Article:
Lancet predicted that India could see a staggering 1 million deaths from COVID-19 by August 1,If that outcome were to happen, Prime Minister Modi would be responsible for presiding over a self-inflicted national catastrophe. The science journal said that India must now restructure it’s response while the crisis rages. “The success of that effort will depend on the government owning up to its mistakes, providing responsible leadership and transparency and implementing a public health response that has science at its heart.” Lancet said that the “botched vaccination” campaign must be rationalised and implemented speedily. For this, it should increase the vaccine supply and set up a distribution campaign that can lower not just urban but also rural and poorer citizens. The sad part is that denials and lies continue. Inaugurating a number of blood donation camps on 27 April, Dr. Harsh Vardhan said that India “is better prepared in 2021 to beat the pandemic compared to 2020.” Such statements fly in the face of the daily reality faced by hundreds of thousands of Indians struggling for even the most basic medical care or even a dignified death. Modi’s action in attempting to stifle criticism and open discussion during the crisis are inexcusable.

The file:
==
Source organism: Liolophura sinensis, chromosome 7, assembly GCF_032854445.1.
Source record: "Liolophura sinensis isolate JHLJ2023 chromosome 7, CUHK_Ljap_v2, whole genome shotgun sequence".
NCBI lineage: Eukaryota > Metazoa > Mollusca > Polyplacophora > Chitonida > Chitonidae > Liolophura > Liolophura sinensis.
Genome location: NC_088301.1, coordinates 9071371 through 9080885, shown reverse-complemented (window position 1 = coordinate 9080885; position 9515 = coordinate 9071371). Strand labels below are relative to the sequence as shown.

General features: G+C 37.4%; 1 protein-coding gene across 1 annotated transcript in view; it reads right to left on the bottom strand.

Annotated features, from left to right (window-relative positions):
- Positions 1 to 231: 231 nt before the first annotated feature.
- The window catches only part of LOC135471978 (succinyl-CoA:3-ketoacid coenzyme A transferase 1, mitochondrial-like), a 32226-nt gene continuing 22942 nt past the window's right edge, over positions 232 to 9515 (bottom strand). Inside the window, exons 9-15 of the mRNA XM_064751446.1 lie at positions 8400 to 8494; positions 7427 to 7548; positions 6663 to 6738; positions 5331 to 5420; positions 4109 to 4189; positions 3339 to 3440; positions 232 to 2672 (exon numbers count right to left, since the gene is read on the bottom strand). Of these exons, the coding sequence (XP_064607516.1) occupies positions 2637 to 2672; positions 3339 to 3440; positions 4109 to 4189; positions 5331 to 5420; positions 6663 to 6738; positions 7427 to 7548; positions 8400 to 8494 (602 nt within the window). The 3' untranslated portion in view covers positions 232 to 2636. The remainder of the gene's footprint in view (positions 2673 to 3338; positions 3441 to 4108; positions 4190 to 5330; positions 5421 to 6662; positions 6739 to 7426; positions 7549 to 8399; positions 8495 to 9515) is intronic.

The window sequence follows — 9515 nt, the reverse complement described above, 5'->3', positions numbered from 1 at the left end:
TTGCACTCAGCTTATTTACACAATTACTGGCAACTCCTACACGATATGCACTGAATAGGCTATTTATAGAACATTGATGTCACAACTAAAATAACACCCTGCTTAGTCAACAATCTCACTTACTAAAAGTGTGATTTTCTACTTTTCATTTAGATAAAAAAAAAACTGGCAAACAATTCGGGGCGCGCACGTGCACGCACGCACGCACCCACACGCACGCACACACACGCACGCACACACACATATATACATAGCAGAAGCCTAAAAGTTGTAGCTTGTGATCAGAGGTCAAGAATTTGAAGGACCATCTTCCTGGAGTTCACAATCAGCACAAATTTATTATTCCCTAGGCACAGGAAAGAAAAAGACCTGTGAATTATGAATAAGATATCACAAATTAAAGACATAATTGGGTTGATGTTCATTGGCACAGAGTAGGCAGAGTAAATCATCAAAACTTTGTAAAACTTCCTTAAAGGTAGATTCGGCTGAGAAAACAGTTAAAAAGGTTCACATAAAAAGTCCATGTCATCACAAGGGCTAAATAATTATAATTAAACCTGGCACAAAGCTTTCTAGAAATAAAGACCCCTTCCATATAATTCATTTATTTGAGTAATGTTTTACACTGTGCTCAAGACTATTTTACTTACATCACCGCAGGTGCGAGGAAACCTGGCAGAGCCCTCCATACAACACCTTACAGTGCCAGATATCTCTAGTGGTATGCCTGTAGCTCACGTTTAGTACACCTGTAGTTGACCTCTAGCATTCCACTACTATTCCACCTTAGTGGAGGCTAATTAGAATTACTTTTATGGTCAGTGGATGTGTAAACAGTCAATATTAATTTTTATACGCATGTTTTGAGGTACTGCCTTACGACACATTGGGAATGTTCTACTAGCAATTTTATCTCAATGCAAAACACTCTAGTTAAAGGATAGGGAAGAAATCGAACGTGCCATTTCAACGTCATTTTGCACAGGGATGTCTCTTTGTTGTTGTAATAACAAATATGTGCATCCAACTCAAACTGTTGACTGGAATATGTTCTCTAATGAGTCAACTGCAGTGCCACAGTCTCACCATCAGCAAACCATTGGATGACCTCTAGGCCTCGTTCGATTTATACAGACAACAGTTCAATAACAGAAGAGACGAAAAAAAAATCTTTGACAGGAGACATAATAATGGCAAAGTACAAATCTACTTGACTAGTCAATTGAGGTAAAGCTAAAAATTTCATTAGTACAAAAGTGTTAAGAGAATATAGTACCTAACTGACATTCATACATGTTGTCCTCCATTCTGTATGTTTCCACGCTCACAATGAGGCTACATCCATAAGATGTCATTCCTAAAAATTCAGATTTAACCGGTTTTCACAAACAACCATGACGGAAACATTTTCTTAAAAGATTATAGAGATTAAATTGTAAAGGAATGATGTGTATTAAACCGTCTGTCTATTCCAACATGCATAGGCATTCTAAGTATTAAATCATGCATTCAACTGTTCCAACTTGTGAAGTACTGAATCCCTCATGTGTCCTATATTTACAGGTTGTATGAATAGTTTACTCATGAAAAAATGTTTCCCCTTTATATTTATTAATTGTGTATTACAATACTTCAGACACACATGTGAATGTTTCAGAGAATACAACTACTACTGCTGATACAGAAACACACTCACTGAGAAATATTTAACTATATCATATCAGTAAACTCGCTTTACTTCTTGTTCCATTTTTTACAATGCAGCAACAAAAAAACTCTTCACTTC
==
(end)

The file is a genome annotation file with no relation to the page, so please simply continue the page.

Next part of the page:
The defence that the government is not responsible for the present crisis has consequences for India’s democracy and some dictators also possess this personal appeal that Max Weber identified with a charismatic leader. Subjects of such a dictator may believe that the leader has special ability or authority and may be willing to submit to his or her authority. The relatively short history of social sciences has been heavily impregnated by uneasy yet pervasive relations with various forms of dictatorship. Modern dictatorships have takenvery different forms and have had various ideological inspirations, so that an unique definition or a set of common features might hardly be formulated.